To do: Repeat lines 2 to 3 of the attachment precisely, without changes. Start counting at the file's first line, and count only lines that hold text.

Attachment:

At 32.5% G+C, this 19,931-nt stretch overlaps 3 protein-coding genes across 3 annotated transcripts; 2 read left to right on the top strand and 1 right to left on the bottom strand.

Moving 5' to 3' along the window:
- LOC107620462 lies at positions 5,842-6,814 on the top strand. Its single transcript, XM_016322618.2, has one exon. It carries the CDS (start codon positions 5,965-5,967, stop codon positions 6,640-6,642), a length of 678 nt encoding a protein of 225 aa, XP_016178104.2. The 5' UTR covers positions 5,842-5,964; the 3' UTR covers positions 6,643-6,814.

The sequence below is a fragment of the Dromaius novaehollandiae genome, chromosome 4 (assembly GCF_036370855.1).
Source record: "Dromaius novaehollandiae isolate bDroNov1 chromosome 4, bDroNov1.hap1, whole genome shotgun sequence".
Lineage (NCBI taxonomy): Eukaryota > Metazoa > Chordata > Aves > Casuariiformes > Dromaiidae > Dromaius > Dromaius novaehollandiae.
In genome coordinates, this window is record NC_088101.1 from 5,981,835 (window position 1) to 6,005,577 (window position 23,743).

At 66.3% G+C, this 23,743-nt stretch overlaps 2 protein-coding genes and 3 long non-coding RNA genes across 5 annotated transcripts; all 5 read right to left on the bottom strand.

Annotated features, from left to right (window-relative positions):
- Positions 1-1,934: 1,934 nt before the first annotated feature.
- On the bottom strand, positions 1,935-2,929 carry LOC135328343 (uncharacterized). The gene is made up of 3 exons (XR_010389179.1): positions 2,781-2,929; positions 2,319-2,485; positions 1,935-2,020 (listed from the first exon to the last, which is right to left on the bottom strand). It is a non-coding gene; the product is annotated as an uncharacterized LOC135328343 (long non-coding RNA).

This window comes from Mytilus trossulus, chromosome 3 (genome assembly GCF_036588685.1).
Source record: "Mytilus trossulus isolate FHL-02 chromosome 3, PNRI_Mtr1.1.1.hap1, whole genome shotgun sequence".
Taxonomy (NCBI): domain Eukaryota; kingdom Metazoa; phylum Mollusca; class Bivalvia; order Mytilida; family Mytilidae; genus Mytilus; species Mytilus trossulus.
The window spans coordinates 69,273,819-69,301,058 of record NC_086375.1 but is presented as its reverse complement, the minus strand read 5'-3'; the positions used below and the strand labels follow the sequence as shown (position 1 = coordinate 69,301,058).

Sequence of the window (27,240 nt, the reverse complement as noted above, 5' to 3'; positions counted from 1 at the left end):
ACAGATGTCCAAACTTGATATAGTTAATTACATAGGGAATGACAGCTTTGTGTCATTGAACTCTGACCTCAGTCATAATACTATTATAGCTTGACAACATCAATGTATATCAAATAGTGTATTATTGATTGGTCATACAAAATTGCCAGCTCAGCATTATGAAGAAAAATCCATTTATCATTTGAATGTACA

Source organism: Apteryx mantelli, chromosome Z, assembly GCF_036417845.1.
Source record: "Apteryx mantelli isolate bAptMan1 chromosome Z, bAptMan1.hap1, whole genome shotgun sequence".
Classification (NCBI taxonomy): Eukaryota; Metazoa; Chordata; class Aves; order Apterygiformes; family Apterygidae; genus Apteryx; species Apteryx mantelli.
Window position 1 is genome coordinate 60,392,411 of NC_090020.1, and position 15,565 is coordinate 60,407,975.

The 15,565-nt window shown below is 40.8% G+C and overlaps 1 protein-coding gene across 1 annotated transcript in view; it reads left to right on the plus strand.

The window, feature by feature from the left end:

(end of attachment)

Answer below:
Moving 5' to 3' along the window:
- LOC107620462 lies at positions 5,842-6,814 on the top strand. Its single transcript, XM_016322618.2, has one exon. It carries the CDS (start codon positions 5,965-5,967, stop codon positions 6,640-6,642), a length of 678 nt encoding a protein of 225 aa, XP_016178104.2. The 5' UTR covers positions 5,842-5,964; the 3' UTR covers positions 6,643-6,814.